M S International is the leader in premium natural stone surfaces, including a wide variety of natural stone flagstone selections in slate, quartzite, sandstone and limestone. Flagstone is a natural product that is quarried throughout the world, which means it’s in abundance, is sustainable and Earth-friendly, and is a great surface option for blending seamlessly into your outdoor living environment.
As a product of Nature, each flagstone will feature its own unique coloring, patterns, veining and textures. The complexity of real natural stone is unrivaled and will introduce interest and movement into your hardscape. Slate flagstones, for example, offer sleek, layered textures and sophisticated colors like deep greys and blues. Sandstone flagstone offers natural rich rusts, blue and charcoal grays, too, with a look similar to slate but with a great texture for slip-free surfaces. Quartzite flagstone offers a different look with flecks of sparkle from the natural quartz minerals within. Limestone flagstone offers cool neutral options for serene looks as well as darker options like Mystique Black for more impact – both great selections for contrasting beautifully with colorful foliage.
Flagstones will enhance the landscaping of any home, but also have the advantage over concrete in several ways – they are highly durable and offer flexibility for installation to adapt to your environment. They may be laid flat as a patio, or vertically, such as for a fireplace – and they can be grouted, or filled with pea gravel, polished pebbles, sand, or topsoil if you prefer a natural look of moss growth.
Flagstones will suppress weed growth, create winding pathways that guide traffic through your garden, and offer convenient, safe access to water features. Around swimming pools and spas, flagstones stay cool – sandstone and limestone surfaces specifically offer texture to reduce slips poolside. There are no toxic materials used in the processing of flagstones, and they do not need to be treated, so they are safe for your veggie garden, too!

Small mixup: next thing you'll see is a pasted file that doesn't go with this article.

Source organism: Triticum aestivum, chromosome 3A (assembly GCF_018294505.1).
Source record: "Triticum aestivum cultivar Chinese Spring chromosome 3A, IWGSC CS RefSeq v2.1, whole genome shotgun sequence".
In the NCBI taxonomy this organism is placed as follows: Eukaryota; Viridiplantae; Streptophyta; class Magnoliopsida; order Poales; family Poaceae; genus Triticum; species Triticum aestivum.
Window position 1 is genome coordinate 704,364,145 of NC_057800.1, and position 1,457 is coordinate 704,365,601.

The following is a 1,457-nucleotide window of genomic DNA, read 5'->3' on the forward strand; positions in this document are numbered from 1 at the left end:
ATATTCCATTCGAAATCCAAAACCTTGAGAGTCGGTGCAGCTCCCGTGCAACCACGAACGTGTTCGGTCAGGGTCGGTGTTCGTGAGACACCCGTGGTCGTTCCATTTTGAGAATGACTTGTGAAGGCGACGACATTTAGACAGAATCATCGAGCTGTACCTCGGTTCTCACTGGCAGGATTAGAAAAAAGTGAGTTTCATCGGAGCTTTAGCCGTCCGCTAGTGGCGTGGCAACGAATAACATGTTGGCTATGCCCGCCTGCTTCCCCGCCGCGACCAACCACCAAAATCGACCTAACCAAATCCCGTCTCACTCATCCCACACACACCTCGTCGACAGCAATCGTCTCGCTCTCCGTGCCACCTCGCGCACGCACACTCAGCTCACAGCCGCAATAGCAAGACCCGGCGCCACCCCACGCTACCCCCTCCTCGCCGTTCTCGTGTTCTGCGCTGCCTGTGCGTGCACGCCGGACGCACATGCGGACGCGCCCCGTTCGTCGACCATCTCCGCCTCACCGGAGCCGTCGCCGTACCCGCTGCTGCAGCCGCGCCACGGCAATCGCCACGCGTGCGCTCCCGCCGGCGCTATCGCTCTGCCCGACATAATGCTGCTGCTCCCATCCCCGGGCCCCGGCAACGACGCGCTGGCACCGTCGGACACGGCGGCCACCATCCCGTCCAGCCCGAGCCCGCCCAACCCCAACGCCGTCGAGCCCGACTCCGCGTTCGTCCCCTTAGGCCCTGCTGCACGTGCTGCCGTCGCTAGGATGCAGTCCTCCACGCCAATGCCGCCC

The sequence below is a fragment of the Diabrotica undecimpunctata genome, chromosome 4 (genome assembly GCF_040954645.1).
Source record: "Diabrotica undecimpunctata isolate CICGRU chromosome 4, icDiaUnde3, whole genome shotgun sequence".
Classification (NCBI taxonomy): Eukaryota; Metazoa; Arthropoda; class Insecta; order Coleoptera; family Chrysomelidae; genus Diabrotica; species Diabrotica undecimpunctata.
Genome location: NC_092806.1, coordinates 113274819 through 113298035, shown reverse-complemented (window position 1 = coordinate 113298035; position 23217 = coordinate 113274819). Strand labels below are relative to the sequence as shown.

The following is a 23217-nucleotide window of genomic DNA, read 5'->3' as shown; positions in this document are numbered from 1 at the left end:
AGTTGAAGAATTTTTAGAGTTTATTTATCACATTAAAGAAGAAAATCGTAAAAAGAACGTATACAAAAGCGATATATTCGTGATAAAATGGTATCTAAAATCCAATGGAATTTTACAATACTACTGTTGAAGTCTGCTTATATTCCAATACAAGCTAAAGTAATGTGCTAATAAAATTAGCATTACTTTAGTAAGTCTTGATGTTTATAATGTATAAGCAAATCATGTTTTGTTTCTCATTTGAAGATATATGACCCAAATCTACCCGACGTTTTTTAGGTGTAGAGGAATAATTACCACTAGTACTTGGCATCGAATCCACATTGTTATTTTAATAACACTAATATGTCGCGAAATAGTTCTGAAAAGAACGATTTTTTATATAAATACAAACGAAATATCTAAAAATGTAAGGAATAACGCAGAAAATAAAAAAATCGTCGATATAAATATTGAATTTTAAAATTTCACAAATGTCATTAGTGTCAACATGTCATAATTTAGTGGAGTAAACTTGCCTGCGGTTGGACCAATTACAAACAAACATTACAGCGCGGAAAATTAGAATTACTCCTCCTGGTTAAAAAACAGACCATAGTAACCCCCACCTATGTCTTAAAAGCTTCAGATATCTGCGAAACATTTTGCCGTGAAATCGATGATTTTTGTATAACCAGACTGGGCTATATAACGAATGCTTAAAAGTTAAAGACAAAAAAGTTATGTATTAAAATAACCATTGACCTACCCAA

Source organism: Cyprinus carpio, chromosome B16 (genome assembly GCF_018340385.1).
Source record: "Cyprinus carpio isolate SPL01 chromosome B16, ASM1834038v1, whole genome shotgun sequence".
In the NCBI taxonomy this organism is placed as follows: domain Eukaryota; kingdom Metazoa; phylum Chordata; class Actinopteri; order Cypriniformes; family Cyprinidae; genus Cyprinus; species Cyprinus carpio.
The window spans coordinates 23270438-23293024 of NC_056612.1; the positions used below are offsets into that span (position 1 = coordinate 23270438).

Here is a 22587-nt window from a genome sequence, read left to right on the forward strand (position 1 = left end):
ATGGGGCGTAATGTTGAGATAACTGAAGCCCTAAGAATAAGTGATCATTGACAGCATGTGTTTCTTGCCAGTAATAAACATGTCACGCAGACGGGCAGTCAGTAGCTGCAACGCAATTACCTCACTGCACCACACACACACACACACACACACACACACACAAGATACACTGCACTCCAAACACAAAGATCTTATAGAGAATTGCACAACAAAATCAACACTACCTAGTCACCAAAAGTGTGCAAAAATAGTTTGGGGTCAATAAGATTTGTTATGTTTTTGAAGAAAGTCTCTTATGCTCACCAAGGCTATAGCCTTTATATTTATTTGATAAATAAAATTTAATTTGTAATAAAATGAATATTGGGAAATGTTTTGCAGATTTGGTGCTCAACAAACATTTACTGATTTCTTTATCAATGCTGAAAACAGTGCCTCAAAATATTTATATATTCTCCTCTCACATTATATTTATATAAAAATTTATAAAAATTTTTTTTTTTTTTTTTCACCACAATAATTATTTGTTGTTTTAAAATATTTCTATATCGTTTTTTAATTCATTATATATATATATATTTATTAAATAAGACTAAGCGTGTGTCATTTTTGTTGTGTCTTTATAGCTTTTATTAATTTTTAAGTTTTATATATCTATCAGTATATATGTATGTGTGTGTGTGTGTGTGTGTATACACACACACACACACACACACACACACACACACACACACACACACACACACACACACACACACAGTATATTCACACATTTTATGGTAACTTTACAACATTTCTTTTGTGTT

Even more so than pavers and other tile options, flagstones have a natural, random look with varying cuts and edges that fit organically into your thoughtful design scheme.
Flagstones, in combination with cool polished pebbles or cobbles, elevate the natural beauty of your greenery and create a more formal, luxurious display while still looking as though they are an original part of the landscape. As vertical surfaces, flagstones lend sophistication and a finished quality to outdoor kitchens, fireplaces, or walls.
Flagstone is typically sold by weight. Depending on the stone - slate, quartzite, sandstone, or limestone – the size and thickness will vary, therefore, the weight per crate will vary.
Contact your local M S International supplier for more information, and please view MSI’s short video to see the real possibilities for enhancing your home’s hardscape with flagstones!
7. July 2014 08:24
Before we talk the pros and cons of quartzite countertops to granite countertops, it is important to emphasize that this discussion is about two of Nature’s own designs, the natural stones quartzite and granite – not quartz and granite. Quartzite and quartz are two different things in the world of countertops, one “Nature Made” and one created through a fusion of Nature and technology, and they are often confused by name alone. (See our blog “Quartz vs. Quartzite: Are they the same?”) for specific differences between quartzite and quartz.
To make things more confusing, quartzite and granite have one important raw material in common – the mineral quartz! The mineral quartz (known in the gemstone world in a variety of colors, the most well-known of which is amethyst) is not the same as the engineered stone called quartz. Quartzite is a very hard metamorphic rock that began as sandstone and was transformed into an extremely strong and durable natural stone when the empty spaces between the sandstone were filled with the mineral quartz and fused together under heat and pressure. Granite, too, is from the Earth’s crust. It is an igneous rock that was created by lava beneath the Earth’s surface but cooled very slowly over time to make a heavy and extremely hard mass. As it cooled, gases were trapped and the lava mixed with the natural mineral quartz, forming rocks with large crystals.